Jersey

Fear Jersey Golf Course fire destroyed cirl bunting habitat

Cirl bunting (photo by Romano da Costa
Image caption The male cirl bunting is more colourful than the female and both are about the size of a sparrow

It is feared the habitat of a rare bird was destroyed in a fire at the Royal Jersey Golf Course on Wednesday.

The blaze, which is being investigated by police, destroyed an area smaller than a squash court after it was contained by the fire service.

There is only two cirl buntings in the island and the breeding pair were believed to have nested in the area.

Dr Glyn Young from the Durrell Wildlife Conservation Trust said since the fire neither of them had been seen.

He said: "There's no reason for the birds to have died... it's possible they've dispersed somewhere else in Grouville."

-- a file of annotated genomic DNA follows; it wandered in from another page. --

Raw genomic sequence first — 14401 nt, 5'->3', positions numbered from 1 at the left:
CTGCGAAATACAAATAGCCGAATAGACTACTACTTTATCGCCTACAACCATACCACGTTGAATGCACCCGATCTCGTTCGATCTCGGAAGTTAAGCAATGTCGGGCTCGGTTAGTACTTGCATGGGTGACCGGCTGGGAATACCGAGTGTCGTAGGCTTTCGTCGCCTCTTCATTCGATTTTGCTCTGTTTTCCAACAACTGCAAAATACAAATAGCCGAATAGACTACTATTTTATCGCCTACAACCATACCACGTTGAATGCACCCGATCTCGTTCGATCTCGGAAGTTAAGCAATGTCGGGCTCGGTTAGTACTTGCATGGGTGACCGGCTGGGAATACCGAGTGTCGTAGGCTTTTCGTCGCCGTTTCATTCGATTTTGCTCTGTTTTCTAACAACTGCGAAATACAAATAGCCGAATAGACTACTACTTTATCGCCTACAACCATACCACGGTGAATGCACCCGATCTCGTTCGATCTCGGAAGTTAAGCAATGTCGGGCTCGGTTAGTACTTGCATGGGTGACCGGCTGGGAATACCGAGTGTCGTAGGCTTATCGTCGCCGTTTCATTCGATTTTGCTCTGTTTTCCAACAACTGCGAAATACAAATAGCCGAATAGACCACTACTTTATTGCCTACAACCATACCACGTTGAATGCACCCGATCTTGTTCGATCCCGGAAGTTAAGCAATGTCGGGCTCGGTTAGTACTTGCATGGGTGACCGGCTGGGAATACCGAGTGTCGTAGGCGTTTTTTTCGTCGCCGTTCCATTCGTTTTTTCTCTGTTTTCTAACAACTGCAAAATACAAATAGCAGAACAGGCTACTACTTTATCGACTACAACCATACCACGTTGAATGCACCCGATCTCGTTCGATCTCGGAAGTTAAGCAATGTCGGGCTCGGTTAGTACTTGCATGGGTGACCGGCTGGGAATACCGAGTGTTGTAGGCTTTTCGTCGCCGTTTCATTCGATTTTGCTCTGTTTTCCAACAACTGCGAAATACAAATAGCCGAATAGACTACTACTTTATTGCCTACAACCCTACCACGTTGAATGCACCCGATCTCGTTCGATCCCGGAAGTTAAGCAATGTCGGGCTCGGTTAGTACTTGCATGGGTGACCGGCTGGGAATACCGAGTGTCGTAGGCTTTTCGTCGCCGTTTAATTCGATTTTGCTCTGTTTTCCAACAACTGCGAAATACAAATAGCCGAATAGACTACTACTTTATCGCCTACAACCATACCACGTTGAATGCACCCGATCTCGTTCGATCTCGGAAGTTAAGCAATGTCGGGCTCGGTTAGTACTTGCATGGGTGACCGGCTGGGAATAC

Dr Young added: "We leave the birds alone as much as possible so we don't know where the nest would be or even if there was one."

Image caption Just weeks before the fire conservationists had been leaving food for the birds in the area

He said fires were always destructive to wildlife and the area of this blaze was home to rare species such as lizards and the Dartford Warbler, which only nests in gorse.

The cirl bunting, a sparrow-sized bird with a striped black and yellow face, was thought to be extinct in Jersey as it had not been seen since 2002.

However, conservationists were working with golf course staff to protect the birds after a pair settled in the area in 2012 and two chicks were born and reared last year.

Dr Young said of the cirl bunting: "It's not clear why they died out in the first place... we're waiting with fingers crossed the pair will turn up again."

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